Saturday, January 14, 2012

NPN Darlington test

Am currently modding a signal tower I bought the nephews months ago and converting it into a multi-featured traffic light for them to play with. The tower has 12VDC red, amber and green incandescent lamps. Back when I bought it I just wired individual rocker switches for each of the lamps and powered it via a 12VDC wall cube. It was a fully manual system where any combination of lights could be turned on.

I've removed all the switches and will be adding a brain so it can function automatically. Initial measurements showed the incandescents draw about half an ampere each. To switch them I'd need either relays or power transistors. I've opted to use NPN Darlingtons instead of relays even if Darlingtons will have a substantial voltage drop across the collector-emitter. A more major concern, however, is the power dissipation because of a Darlington's high voltage drop. Dissipation translates to heat which means high temperatures which, if high enough, would require the use of heatsinks--something I would rather not have to resort to. So in order to find out whether I'd be better off using miniature PCB mounted relays, I bought a few Darlingtons and tested their VCE and the temperature of their cases.

The corner store from which I get my parts doesn't have a good range of Darlingtons and so the parts I ended up testing were the TIP102, TIP112, and TIP120. I breadboarded the following circuit and powered it off my bench supply.

Resistor R5 represents the incandescent lamp. The following tables show the measurements I obtained for each of the bulbs and transistors. VCE is the voltage across the collector and emitter. IC is the current going the lamp. Case temperature was measured using a Fluke 62 infrared thermometer around two inches away from the Darlington. I recorded the maximum reading. VCE drifted as the transistor temperature went up so I gave the circuit a settling time of between two to three minutes before taking the measurements. I previously took some measurements of the inrush current (without using the Darlingtons) using a Fluke 87V's Peak-Min-Max function and the highest value I obtained was 5.2A.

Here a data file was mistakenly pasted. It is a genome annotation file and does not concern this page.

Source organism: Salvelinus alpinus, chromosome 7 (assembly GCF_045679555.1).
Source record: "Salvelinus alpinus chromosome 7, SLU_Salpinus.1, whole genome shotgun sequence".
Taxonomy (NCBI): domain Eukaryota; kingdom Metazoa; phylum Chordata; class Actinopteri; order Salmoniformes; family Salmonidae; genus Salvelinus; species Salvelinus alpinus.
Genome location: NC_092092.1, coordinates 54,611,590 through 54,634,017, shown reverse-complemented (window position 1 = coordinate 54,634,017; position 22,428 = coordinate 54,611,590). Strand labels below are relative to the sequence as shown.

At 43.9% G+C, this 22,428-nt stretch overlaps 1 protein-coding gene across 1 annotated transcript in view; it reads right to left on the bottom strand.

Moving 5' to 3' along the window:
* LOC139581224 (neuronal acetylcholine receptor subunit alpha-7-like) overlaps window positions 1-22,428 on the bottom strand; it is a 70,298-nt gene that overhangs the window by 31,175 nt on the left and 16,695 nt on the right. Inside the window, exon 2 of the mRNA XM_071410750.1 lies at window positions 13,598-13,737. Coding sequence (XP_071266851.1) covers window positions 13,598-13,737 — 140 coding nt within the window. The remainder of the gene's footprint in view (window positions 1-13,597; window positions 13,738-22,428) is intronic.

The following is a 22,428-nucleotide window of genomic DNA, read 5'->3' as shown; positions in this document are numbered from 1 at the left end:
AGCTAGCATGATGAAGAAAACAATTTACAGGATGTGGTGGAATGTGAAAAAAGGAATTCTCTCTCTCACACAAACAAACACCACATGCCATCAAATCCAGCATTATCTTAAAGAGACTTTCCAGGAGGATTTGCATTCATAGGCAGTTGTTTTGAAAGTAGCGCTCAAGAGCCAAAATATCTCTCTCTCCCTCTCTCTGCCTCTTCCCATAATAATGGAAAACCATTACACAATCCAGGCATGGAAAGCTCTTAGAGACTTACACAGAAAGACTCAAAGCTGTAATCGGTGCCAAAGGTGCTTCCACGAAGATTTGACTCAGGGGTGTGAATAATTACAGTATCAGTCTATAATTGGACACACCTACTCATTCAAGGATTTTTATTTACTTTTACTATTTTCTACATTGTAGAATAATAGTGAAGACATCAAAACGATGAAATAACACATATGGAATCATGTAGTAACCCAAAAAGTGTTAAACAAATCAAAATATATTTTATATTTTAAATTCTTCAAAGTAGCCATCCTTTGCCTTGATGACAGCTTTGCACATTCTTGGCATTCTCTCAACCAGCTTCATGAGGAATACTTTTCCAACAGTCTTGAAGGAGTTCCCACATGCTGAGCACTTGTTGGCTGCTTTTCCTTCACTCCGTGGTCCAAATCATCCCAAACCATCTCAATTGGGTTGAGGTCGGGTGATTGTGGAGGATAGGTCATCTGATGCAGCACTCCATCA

Red Amber Green
VCE (volts) 0.735 0.744 0.745
IC (amperes) 0.363 0.467 0.469
Case Temp. (Celsius) 41 43 43

Red Amber Green
VCE (volts) 0.714 0.728 0.730
IC (amperes) 0.360 0.467 0.469
Case Temp. (Celsius) 40 43 43

Red Amber Green
VCE (volts) 0.691 0.700 0.697
IC (amperes) 0.362 0.468 0.470
Case Temp. (Celsius) 40 41 42

The TIP102 clearly stands out as having the least VCE and consequently the lowest power dissipation. The temperature as measured by the IR thermometer is of course hardly accurate (I could've used the 87V's thermocouple but I wasn't in the mood to go through the hassle). Since we have all the values necessary let's compute for the (near actual) case temperature. The TO-220 package has a junction to ambient thermal resistance of 62.5°C/W. Current draw of the green bulb is 0.47A. VCE = 0.697V. Power dissipation is therefore 0.697 x 0.47 = 0.328W. Temperature rise of the case is therefore 62.5 x 0.328 = 20.5°C. Ambient temperature was measured to be 30°C. So case temp. ought to be approximately 30 + 20.5 = 50.5°C.

The TIP102 is the most expensive amongst the three Darlingtons, but by less than 10% over the cheapest. Given how I'm averse to designing in heatsinks for this toy I'll use the TIP102, despite the fact that its temperature will be a mere 1.4° less than if I use the TIP120.

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